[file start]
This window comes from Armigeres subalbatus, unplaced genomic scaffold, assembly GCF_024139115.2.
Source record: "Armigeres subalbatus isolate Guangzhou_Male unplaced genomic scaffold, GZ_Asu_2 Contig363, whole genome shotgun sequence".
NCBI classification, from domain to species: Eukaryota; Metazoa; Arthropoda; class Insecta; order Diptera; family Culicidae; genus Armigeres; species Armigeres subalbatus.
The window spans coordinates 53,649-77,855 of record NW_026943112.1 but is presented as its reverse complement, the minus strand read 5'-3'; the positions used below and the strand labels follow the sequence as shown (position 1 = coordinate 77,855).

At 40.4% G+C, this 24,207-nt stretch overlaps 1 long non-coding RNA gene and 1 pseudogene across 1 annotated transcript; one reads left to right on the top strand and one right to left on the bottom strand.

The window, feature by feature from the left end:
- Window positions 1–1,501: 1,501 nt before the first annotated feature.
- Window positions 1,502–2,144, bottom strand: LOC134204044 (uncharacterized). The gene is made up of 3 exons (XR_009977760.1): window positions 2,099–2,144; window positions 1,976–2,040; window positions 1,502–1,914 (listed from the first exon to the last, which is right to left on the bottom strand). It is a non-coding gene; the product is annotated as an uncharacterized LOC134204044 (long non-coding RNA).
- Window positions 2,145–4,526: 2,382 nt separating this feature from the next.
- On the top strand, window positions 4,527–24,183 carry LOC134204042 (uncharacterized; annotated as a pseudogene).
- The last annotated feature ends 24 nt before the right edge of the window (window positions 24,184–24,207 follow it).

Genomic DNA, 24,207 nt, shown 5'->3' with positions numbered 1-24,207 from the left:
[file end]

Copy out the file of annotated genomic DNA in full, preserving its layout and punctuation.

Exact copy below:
This window comes from Armigeres subalbatus, unplaced genomic scaffold, assembly GCF_024139115.2.
Source record: "Armigeres subalbatus isolate Guangzhou_Male unplaced genomic scaffold, GZ_Asu_2 Contig363, whole genome shotgun sequence".
NCBI classification, from domain to species: Eukaryota; Metazoa; Arthropoda; class Insecta; order Diptera; family Culicidae; genus Armigeres; species Armigeres subalbatus.
The window spans coordinates 53,649-77,855 of record NW_026943112.1 but is presented as its reverse complement, the minus strand read 5'-3'; the positions used below and the strand labels follow the sequence as shown (position 1 = coordinate 77,855).

At 40.4% G+C, this 24,207-nt stretch overlaps 1 long non-coding RNA gene and 1 pseudogene across 1 annotated transcript; one reads left to right on the top strand and one right to left on the bottom strand.

The window, feature by feature from the left end:
- Window positions 1–1,501: 1,501 nt before the first annotated feature.
- Window positions 1,502–2,144, bottom strand: LOC134204044 (uncharacterized). The gene is made up of 3 exons (XR_009977760.1): window positions 2,099–2,144; window positions 1,976–2,040; window positions 1,502–1,914 (listed from the first exon to the last, which is right to left on the bottom strand). It is a non-coding gene; the product is annotated as an uncharacterized LOC134204044 (long non-coding RNA).
- Window positions 2,145–4,526: 2,382 nt separating this feature from the next.
- On the top strand, window positions 4,527–24,183 carry LOC134204042 (uncharacterized; annotated as a pseudogene).
- The last annotated feature ends 24 nt before the right edge of the window (window positions 24,184–24,207 follow it).

Genomic DNA, 24,207 nt, shown 5'->3' with positions numbered 1-24,207 from the left: